One thing that seems to have forced even his own supporters to declare disagreement with him even this early has to do with the remains of the dictator, Ferdinand Marcos. The incoming president apparently sees him as worthy of being buried at the Heroes’ Cemetery. The public – perhaps more aware of that dark part of the country’s history – has started various campaigns to fight this utter disrespect for the countless victims of Martial Law. One of the campaigns is on Change.org. Here is the LINK. Please consider signing it and then sharing the petition link.
In showing my support, I am posting this poem which appeared in my book ALIEN TO ANY SKIN (University of Santo Tomas Publishing House, 2011). My poem is nothing compared to what the people of the Philippines suffered under the rule of the dictator, his family, and various cronies.
 

Tracks on Grasslands

It begins with that one step. A boot
on the slenderest blade
of grass. The faintest
crunch of bright green veins
nearly invisible to your eye.

But it happens. That breaking.

It happens again and again
as you move on, forcing down
other blades of grass,
leaving your tracks,
making a path of near
silent destruction
to somewhere
you think is yours
to claim.

And when you encounter
thicker grass that dare
to keep you out,
you make them sing
with that sharpened edge.

You do this in the dark.
You do this mostly in the dark.

October 2007
-o-


Knife Cut on Leather gets featured on Cha

Cha: an Asian Literary Journal has picked up another one of my pieces.
I wrote “Knife Cut on Leather” some years ago and didn’t quite know what it was or where I could send it. So it lay in hibernation until I joined a private online discussion group whose generous but critical members (critical and supportive in the best way I can imagine) told me to forget what to call the piece. It was apparently complete as it was and I should let readers decide what to make of it.
Please read and tell me what you think of the piece.

HERE IS THE LINK to Cha.

Copy of leather


Born on the 2nd of July: A THOUSAND EYES

cover design by John Marin Flores

cover design by John Marin Flores

My new paper child, A Thousand Eyes, has finally been born. I was in a bit of a mood when I wrote about it (in Filipino, translation later maybe) and posted the rambling as a Note on Facebook.

Copies of the book may for the meantime only be ordered via my Manila publisher, University of Santo Tomas Publishing House. Try contacting them on their Facebook page or email them here: ustph.info@gmail.com or publishing@mnl.ust.edu.ph

I hope to be able to help with the distribution in the next few months. Meanwhile all I can do is try to promote it. I came up with a novel idea of asking friends to send me their readings, doodles, and photographs in response to some of the poems from the book. If you are interested in taking a creative trip with me, drop me a line here and I’ll send you the sampler. If I think we can make it work, I’ll ask your permission before I share it with others.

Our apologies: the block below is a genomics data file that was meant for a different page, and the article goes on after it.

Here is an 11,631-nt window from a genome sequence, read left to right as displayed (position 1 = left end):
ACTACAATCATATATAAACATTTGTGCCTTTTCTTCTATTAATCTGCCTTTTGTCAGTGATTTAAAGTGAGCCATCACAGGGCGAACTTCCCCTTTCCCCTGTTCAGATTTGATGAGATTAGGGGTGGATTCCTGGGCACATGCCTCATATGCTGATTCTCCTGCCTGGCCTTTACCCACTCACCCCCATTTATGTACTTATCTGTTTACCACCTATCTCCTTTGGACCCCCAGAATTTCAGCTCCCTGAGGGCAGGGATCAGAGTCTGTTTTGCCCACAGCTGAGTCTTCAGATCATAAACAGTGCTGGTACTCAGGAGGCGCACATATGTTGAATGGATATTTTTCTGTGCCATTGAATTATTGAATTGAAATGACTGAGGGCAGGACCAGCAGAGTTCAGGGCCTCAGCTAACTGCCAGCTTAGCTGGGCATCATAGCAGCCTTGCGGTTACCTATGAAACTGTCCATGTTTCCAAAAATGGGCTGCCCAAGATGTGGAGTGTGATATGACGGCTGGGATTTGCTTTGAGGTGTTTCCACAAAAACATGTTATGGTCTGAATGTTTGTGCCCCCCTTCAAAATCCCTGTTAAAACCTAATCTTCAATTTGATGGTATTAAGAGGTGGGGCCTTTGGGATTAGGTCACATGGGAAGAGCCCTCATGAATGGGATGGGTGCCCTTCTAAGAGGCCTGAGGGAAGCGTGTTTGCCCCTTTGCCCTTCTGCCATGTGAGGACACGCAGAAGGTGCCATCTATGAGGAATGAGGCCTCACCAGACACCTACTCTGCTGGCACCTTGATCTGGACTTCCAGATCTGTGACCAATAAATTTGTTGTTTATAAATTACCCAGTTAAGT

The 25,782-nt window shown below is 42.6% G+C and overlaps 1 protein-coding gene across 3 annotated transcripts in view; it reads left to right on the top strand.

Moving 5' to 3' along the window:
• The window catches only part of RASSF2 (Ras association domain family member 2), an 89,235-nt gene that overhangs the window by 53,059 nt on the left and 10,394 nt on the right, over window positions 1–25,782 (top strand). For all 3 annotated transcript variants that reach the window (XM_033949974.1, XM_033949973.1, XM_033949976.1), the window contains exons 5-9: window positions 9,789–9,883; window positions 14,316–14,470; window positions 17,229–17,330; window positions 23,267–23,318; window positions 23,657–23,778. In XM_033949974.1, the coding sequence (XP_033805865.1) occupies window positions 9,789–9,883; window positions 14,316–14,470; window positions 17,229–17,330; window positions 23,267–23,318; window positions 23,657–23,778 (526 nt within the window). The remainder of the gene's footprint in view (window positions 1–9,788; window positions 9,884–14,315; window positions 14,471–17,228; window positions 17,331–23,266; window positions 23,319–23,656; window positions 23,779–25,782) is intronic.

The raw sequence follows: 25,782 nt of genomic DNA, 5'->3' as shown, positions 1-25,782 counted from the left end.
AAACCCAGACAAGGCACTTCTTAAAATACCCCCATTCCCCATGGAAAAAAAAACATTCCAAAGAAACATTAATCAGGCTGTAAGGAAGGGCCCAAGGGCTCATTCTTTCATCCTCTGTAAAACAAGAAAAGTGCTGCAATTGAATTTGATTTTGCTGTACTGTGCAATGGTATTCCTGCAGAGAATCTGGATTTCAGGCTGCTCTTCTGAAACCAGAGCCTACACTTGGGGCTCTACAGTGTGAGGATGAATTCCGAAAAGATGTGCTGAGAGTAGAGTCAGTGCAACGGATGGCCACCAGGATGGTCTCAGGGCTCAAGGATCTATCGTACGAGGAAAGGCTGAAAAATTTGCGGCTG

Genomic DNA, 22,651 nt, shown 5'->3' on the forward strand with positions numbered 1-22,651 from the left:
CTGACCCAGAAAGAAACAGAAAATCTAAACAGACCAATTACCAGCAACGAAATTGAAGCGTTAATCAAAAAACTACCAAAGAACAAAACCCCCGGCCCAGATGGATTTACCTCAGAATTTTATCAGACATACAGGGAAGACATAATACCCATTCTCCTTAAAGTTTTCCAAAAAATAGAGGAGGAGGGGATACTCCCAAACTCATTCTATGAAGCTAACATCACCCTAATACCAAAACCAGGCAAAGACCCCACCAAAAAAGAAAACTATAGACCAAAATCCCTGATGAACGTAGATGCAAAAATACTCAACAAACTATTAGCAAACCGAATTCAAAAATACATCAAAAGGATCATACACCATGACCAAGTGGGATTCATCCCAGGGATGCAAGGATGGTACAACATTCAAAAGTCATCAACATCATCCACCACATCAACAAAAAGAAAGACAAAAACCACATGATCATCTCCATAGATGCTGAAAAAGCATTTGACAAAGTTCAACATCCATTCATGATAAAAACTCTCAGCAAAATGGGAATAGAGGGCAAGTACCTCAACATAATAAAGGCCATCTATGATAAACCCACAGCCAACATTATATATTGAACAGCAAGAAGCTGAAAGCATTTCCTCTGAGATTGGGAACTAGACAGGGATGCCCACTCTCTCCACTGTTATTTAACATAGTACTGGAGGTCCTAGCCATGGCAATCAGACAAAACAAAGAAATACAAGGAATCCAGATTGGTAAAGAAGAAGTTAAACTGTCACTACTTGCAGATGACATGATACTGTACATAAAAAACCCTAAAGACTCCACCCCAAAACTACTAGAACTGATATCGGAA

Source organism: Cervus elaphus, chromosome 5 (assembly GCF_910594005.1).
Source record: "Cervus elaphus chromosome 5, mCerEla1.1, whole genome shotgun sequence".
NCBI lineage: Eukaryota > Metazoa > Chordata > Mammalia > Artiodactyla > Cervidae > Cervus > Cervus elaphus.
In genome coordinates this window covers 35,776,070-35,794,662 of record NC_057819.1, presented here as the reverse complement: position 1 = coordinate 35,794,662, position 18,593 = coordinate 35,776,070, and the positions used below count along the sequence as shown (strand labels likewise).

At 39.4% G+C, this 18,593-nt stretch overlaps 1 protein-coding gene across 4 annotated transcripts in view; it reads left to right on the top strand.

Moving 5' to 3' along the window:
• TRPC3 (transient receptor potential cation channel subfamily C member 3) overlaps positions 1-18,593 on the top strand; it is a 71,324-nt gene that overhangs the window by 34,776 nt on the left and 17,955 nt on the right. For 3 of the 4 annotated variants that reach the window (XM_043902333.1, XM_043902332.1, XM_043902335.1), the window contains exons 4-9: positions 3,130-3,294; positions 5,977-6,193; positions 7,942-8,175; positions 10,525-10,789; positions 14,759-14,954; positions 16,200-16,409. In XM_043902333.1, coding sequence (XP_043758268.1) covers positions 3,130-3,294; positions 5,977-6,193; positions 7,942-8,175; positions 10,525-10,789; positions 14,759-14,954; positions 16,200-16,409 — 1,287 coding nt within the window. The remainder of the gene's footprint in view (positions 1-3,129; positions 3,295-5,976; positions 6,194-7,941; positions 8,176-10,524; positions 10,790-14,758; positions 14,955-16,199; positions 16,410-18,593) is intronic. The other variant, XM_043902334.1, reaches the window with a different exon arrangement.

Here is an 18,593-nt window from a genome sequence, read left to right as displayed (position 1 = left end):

Thank you, dear readers, for staying with me.

HERE IS THE GOODREADS.COM LINK TO THE BOOK.


Kung Bubuuin, May Darating (haha… kung alam mo ang pinagmulan niyan, ngingiti o ngingiwi ka ba?)

Mahirap panatilihing buhay ang wika kung ikaw lamang ang tanging bumibigkas nito sa iyong kinalalagyan. Hinahagilap ng isip ang bawat hakbang ng salita, hindi madaling magtatakbo kung saan pumapanig-panig at kumakampay ang imahinasyon. Kaya nga dumadalang ang aking pagsusulat ng mga tula sa Filipino. Balak kong gisingin muli ito sa pamamagitan ng pagsasalin. Ang una ko sanang proyekto – idedeklara na kahit hindi tiyak kung mabibigyang-pansin agad – ay ang pagsasalin ng mga piling akda ko mula sa Inggles/Ingles (alin ba ang higit na popular na baybay?). Ito sana ang pamagat:

KaLaman at DayuHan: mga saling-sarili.

KaLaman at DayuHanNgayong taon ilalabas ang una kong aklat ng mga maikling kuwento (SANGA SA BASANG LUPA) sa wikang kinagisnan. Gayong matagal nang nailatag sa papel ang mga salitang naipon bilang mga kuwento, ngayon lamang sila sabay-sabay na hahakbang sa mas malawak na daigdig. Pangamba kong matindi ang kanilang kahihinatnan. Magiging mabuti kaya ang kanilang paglalakbay? Paano kaya sila tatanggapin ng mga mambabasa? Sino kaya ang aampon sa kanila? Ilulunsad sila kasabay ng aking ikapitong aklat ng mga tula (A THOUSAND EYES) sa mga susunod na buwan. Sana, o sana, pagbuksan sila ng pinto, o kahit man lamang ng bintana. Lagi, kakambal ng “sana” ang “pag-asa.”

(ROUGH TRANSLATION: I’m worried I am losing my ability to write in my mother tongue so I am embarking on translating my selected poems from English to Filipino, even as two new books are due to be launched this year – SANGA SA BASANG LUPA (my first collection of short stories in Filipino) and A THOUSAND EYES (my seventh book of poetry). I hope to have an online launch of both books in Manila and a launch of the poetry books in English in Cape Town – if all goes as planned (more “as hoped for”).